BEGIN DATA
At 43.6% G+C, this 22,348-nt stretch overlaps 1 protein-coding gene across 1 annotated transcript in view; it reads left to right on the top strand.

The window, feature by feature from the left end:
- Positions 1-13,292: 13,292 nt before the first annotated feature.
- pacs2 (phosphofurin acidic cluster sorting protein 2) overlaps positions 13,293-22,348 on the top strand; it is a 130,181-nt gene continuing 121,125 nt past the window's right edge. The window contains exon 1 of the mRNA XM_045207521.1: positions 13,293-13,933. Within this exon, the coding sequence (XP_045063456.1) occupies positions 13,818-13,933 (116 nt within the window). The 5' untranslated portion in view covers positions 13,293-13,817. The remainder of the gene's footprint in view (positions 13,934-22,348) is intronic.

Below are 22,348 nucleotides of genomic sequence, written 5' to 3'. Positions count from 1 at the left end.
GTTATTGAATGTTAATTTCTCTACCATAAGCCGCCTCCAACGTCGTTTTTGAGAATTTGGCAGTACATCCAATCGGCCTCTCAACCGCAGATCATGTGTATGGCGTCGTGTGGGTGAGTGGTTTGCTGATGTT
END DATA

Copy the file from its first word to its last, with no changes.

At 43.6% G+C, this 22,348-nt stretch overlaps 1 protein-coding gene across 1 annotated transcript in view; it reads left to right on the top strand.

The window, feature by feature from the left end:
- Positions 1-13,292: 13,292 nt before the first annotated feature.
- pacs2 (phosphofurin acidic cluster sorting protein 2) overlaps positions 13,293-22,348 on the top strand; it is a 130,181-nt gene continuing 121,125 nt past the window's right edge. The window contains exon 1 of the mRNA XM_045207521.1: positions 13,293-13,933. Within this exon, the coding sequence (XP_045063456.1) occupies positions 13,818-13,933 (116 nt within the window). The 5' untranslated portion in view covers positions 13,293-13,817. The remainder of the gene's footprint in view (positions 13,934-22,348) is intronic.

Below are 22,348 nucleotides of genomic sequence, written 5' to 3'. Positions count from 1 at the left end.
GTTATTGAATGTTAATTTCTCTACCATAAGCCGCCTCCAACGTCGTTTTTGAGAATTTGGCAGTACATCCAATCGGCCTCTCAACCGCAGATCATGTGTATGGCGTCGTGTGGGTGAGTGGTTTGCTGATGTT